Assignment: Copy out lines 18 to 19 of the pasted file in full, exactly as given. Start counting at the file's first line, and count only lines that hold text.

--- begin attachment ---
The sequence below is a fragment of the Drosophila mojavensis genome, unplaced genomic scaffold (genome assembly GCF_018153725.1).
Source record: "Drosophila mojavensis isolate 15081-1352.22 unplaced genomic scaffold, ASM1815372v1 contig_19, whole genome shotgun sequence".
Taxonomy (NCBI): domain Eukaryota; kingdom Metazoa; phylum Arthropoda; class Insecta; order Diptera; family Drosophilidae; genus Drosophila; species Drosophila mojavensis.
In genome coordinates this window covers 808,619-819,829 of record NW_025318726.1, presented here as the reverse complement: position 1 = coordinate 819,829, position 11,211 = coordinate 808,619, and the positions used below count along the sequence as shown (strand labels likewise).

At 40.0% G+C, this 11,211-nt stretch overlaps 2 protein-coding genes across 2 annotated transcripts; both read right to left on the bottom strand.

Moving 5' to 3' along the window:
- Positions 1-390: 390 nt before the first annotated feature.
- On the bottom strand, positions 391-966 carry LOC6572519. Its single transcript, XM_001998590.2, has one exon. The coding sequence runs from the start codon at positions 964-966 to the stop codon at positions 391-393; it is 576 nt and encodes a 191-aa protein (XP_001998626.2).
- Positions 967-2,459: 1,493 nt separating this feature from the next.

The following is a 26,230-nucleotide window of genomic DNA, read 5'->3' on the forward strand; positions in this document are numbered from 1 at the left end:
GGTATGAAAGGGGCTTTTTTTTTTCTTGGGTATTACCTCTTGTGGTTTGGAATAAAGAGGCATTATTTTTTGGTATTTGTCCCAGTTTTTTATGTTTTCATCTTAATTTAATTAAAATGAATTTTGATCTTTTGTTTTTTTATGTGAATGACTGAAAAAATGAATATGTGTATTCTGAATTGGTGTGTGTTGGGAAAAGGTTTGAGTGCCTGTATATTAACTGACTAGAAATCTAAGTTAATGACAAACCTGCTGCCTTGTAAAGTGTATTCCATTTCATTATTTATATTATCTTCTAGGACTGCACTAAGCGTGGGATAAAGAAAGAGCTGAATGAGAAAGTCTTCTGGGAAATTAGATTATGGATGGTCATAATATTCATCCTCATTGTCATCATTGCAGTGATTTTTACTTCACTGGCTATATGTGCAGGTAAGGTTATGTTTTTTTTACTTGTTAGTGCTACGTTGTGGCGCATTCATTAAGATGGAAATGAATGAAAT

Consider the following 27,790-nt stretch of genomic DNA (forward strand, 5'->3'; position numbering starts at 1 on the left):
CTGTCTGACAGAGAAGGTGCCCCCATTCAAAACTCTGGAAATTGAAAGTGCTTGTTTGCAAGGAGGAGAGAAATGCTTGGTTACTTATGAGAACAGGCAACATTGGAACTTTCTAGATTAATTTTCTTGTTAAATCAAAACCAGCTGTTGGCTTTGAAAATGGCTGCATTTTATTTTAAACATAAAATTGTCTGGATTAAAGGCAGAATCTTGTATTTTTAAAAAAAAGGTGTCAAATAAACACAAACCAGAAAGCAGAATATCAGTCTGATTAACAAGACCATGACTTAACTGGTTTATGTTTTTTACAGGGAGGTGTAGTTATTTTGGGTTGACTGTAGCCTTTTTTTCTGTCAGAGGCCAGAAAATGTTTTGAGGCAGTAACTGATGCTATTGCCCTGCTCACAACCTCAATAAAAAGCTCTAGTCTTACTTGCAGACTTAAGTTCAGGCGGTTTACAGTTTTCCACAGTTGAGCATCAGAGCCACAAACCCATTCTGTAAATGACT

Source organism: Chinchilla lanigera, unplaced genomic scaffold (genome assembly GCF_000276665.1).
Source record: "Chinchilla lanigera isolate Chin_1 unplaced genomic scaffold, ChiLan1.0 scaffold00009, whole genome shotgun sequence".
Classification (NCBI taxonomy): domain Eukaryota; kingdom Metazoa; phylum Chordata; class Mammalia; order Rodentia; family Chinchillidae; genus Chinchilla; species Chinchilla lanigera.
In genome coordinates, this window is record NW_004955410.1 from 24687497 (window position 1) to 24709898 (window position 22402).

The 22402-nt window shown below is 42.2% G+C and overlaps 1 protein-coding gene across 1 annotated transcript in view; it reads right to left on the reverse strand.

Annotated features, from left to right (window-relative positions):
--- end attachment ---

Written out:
The 22402-nt window shown below is 42.2% G+C and overlaps 1 protein-coding gene across 1 annotated transcript in view; it reads right to left on the reverse strand.

Annotated features, from left to right (window-relative positions):